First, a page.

Tupelo's school board voted 4-1 in a specially called meeting at the Hancock Leadership Center on Monday morning to hire a hearing officer rather than hear Ellis' appeal directly. Rob Hudson cast the dissenting vote.
The hearing officer will be John Compton, the school board attorney for both the Meridian and Lauderdale County School Districts, and someone with extensive experience with school personnel hearings.
The date for the hearing was not set, but it must begin by Nov. 30 unless both sides agree to an extension.
Ellis was fired Oct. 28 for reasons that have not yet been fully disclosed. The district presented him with a list of charges, but neither side has elaborated what the charges are or how many exist.
Ellis' attorney David Butts said that some charges are serious and some are "nit-picky."
He said neither he nor Ellis has been given details about some of the charges. For instance, he said one charge is that Ellis left three students behind at a mall in Alabama during a field trip. He said Ellis doesn't know anything about that and hasn't been given the names of the students, when or where it took place.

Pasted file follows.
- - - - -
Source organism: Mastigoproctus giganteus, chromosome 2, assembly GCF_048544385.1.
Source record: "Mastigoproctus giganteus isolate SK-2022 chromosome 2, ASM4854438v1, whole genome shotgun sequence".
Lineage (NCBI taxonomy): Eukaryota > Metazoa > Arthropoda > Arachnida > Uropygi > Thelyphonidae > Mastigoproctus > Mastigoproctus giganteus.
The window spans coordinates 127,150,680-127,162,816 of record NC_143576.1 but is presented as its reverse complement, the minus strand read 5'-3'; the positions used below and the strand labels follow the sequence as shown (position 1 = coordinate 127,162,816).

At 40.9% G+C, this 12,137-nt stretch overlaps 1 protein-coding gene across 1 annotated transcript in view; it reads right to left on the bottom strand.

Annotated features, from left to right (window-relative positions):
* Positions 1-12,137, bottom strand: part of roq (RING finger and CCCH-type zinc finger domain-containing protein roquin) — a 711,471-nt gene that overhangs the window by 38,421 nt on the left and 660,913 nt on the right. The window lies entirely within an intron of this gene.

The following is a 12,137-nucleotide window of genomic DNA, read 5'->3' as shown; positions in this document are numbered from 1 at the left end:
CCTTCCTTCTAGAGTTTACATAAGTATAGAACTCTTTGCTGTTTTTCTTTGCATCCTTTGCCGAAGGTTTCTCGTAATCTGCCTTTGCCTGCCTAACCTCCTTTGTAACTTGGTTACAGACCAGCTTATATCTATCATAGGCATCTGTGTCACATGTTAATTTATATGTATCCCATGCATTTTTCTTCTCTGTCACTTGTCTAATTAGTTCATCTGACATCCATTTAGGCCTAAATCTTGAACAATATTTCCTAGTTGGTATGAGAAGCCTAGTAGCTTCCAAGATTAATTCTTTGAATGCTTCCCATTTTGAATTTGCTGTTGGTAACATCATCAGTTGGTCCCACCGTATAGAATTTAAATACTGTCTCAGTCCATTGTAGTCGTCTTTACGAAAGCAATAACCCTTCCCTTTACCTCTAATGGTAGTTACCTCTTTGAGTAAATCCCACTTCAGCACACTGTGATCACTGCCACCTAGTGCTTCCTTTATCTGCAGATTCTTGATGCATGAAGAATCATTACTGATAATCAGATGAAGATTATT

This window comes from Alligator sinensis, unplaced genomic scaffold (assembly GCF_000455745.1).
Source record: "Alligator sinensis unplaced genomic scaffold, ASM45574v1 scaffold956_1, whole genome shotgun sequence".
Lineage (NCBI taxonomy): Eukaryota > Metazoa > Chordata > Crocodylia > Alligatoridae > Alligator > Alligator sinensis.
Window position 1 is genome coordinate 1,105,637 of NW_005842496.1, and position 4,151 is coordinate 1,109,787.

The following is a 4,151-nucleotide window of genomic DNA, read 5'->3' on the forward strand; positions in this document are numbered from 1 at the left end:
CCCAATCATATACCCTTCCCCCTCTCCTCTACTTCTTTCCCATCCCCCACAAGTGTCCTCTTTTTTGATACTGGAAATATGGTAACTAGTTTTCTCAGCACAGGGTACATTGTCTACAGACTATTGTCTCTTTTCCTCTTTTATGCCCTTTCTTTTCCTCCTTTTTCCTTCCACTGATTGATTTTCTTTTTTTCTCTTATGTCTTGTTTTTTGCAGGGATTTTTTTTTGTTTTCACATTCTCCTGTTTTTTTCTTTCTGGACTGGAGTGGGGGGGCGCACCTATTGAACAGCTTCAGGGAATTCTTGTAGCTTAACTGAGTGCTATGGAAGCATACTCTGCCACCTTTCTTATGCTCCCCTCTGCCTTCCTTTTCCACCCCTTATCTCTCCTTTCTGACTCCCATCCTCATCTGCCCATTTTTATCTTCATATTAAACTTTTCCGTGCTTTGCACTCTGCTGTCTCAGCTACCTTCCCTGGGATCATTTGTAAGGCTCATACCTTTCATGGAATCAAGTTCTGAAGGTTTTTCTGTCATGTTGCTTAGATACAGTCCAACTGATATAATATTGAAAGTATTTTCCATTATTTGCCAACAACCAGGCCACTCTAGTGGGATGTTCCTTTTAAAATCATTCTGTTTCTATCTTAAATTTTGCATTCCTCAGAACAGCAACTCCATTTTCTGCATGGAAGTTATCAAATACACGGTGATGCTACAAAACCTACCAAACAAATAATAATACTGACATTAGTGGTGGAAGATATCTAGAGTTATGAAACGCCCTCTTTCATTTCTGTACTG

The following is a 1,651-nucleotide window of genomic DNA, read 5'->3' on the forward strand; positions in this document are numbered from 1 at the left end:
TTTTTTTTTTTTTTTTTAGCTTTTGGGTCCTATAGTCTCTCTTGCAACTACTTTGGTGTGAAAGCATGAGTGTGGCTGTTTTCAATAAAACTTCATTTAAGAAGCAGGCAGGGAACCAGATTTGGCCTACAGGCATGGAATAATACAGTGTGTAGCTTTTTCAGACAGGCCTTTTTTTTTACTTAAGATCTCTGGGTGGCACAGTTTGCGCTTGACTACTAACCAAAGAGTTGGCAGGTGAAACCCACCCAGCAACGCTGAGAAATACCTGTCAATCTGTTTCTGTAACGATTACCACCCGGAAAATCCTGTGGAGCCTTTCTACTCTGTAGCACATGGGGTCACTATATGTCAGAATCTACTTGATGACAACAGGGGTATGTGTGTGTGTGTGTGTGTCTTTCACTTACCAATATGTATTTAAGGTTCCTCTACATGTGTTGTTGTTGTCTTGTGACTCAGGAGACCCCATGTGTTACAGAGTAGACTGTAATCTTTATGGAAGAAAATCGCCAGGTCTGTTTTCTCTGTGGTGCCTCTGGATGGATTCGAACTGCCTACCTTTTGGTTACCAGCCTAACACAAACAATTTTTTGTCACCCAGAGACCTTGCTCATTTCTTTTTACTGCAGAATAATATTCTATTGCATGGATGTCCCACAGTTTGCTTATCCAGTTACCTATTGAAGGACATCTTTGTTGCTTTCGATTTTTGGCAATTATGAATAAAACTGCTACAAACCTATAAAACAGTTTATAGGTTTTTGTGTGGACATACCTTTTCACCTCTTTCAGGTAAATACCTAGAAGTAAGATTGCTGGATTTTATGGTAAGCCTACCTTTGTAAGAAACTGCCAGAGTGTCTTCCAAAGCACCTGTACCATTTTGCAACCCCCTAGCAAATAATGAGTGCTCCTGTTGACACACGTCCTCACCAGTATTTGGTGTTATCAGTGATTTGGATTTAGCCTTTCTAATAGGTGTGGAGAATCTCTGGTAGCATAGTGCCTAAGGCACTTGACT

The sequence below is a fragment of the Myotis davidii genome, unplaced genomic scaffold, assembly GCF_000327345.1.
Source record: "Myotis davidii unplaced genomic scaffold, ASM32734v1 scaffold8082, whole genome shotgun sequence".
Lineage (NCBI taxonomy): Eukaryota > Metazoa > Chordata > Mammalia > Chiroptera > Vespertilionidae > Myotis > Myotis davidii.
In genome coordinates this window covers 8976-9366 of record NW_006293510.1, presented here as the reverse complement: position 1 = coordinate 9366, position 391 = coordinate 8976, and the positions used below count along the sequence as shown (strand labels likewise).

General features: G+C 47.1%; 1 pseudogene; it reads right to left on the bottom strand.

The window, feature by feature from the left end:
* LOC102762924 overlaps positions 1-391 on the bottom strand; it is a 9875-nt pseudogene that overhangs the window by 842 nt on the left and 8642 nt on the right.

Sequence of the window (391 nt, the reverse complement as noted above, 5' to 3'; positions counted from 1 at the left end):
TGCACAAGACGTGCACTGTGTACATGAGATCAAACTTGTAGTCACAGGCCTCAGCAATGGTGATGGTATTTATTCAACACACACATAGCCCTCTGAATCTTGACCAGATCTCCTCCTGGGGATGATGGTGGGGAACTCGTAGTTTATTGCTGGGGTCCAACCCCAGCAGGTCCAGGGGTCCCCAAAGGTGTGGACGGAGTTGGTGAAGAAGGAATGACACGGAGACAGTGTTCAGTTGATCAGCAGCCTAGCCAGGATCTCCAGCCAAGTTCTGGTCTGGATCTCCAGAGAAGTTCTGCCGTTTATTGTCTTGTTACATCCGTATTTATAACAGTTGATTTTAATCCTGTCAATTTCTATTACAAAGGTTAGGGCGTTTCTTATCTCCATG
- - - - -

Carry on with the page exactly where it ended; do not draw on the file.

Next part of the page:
Butts said another charge involved not talking to another teacher for two months. He did not elaborate on the more serious charges, noting that it would require more than a brief description and response to defend Ellis on those.
The school district is prevented by law from commenting on personnel decisions. The hearing process is different than that of a criminal trial in that it is not governed by the same rules requiring disclosing evidence to opposing counsel.
Butts spoke at Monday's meeting and requested that the board hear the appeal, rather than a hearing officer. The board, which will ultimately decide whether or not to uphold Ellis' dismissal, should be present to judge the credibility of witnesses, Butts said.
School Board Attorney Otis Tims recommended the use of a hearing officer because that person brings training and experience and helps insulate the process since he or she is from outside the area.
"A hearing officer is a professional, trained and experienced in the handling of hearings," Tupelo School Board President Amy Heyer said in a district news release distributed after the vote had been taken.
The hearing officer will present a transcript of the proceeding to the board, which will make its decision within 30 days of the hearing's conclusion.
The report will prioritize the relevant details and may or may not contain a recommendation, Tims said.